City to Water: Drop Down

Photograph by Anna Walker Close

Photograph by Anna Walker

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Photograph by Anna Walker

New York's prewar apartment towers have good bones, lots of character and the water pressure of a fire hose. Turn the shower up to full blast and you could get bruised before you get clean.

For that you can thank the water tanks that dot the skyline. Water is pumped up from the municipal works into a tank, from which it cascades down to your bathroom according to a shrewd deal the city made with gravity. It's a simple system, and an old one -- wooden water tanks have been on tall buildings since the late 19th century.

You'd think the city's newest, glossiest buildings would have evolved past such a humble technology. But David Hochhauser, president of Isseks Bros., a water tank manufacturer in New York, would put your dreams of advanced plumbing to rest. He has provided tanks for some of the glitziest towers in New York, including One 57, 1 World Trade Center and 15 Central Park West. The only big difference between 1880, when his company was founded, and now? "The majority of new buildings have more water tanks than their predecessors," he says. "15 Central Park West has nine tanks. One World Trade Center has 16."

So why don't we see wooden tanks teetering on top of new buildings? The taller a building gets, the more likely its tanks are to be staggered throughout it.

Consider the scary alternative: "If there's a tank on the top of the World Trade Center and someone turns on the faucet on the fourth floor, think of how much pressure would develop. It would take your hand off," he says vividly. Instead, water is pumped into suction tanks in the skyscraper's basement and then up to different levels. At the World Trade Center, cutoffs are every 20 floors. At One Madison, the glass sliver on a tiny lot at the bottom of Madison Square Park, "we put a steel tank at the top of the building that's called a slosh tank, which counteracts the sway of the building," Hochhauser says. When the building moves right, the tank shifts left.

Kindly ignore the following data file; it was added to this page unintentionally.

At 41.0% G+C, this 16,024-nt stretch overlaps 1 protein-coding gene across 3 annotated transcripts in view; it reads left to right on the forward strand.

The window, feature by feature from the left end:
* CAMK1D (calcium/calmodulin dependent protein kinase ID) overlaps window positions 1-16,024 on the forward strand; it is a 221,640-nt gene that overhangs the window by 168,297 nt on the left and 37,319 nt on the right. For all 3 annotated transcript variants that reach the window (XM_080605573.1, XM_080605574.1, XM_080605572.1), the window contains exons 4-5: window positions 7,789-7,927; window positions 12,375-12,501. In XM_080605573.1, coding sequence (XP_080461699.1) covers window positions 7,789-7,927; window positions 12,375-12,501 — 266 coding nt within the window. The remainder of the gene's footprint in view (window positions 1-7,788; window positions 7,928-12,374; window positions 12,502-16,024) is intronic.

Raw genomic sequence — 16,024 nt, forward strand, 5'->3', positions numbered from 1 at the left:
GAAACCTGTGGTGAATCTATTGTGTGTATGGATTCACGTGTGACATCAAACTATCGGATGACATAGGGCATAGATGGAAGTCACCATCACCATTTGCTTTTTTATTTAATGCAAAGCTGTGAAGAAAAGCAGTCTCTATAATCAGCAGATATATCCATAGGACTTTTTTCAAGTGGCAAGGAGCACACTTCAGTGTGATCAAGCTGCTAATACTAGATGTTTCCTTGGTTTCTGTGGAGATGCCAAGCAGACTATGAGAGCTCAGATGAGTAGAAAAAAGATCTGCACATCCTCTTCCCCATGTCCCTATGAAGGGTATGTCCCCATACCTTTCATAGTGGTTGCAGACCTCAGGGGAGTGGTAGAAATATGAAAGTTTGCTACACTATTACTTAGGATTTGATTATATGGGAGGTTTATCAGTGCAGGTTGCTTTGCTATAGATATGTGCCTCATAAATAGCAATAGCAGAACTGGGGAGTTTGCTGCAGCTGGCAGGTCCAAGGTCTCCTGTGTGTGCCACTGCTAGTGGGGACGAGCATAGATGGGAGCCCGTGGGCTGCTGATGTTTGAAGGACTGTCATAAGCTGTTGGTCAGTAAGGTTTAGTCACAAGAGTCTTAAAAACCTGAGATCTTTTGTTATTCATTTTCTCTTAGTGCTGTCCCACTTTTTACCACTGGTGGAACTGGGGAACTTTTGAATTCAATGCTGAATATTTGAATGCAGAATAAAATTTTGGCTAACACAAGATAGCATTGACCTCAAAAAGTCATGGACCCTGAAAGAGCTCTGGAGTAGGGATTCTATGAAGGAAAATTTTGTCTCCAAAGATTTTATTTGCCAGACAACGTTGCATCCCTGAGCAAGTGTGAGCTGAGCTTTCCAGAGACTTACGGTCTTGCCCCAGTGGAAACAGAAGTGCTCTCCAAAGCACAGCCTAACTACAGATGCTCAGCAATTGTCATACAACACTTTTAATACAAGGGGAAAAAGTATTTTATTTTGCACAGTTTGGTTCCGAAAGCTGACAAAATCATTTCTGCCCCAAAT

To the shorter brownstones and limestones, New York says no tanks. Water under pressure from the reservoir is simply pushed through the pipes and up into your faucet, as high as the sixth floor -- where sometimes the pressure isn't so hot. Until the advent of elevators and tall towers, there was no need for the water tank system.

And how does all this water get to Gotham in the first place? About 90% travels by gravity alone, falling from the heights of the reservoir to the lowlands of NYC.

A few things have changed since olden days. The tanks are now made of either wood or steel. Wood tanks are still favored for their cost, ranging from $30,000 to $100,000, with steel tanks costing from $90,000 to $300,000. Plus, wood weathers better. "We have cold winters and hot summers, and wood tanks expand and contract," Hochhauser notes.

If you want to get fancy about it, the city's water tanks are the final democratic frontier in an increasingly polarized landscape of rich and poor. "I don't think it can be a question of better or worse," Hochhauser says. "Tenants still receive the same water, and by law they get the same amount of fire protection." When buildings have several tanks, he says, "it's not financially directed. It's a sign of the mechanical systems necessary for a building to function."

Close your eyes. All around the city, people in tall buildings are pinned to the shower wall by a torrent of water. They can handle the pressure. They're New Yorkers.

James Tarmy reports on arts and culture for Bloomberg Muse, the arts and leisure section of Bloomberg News.

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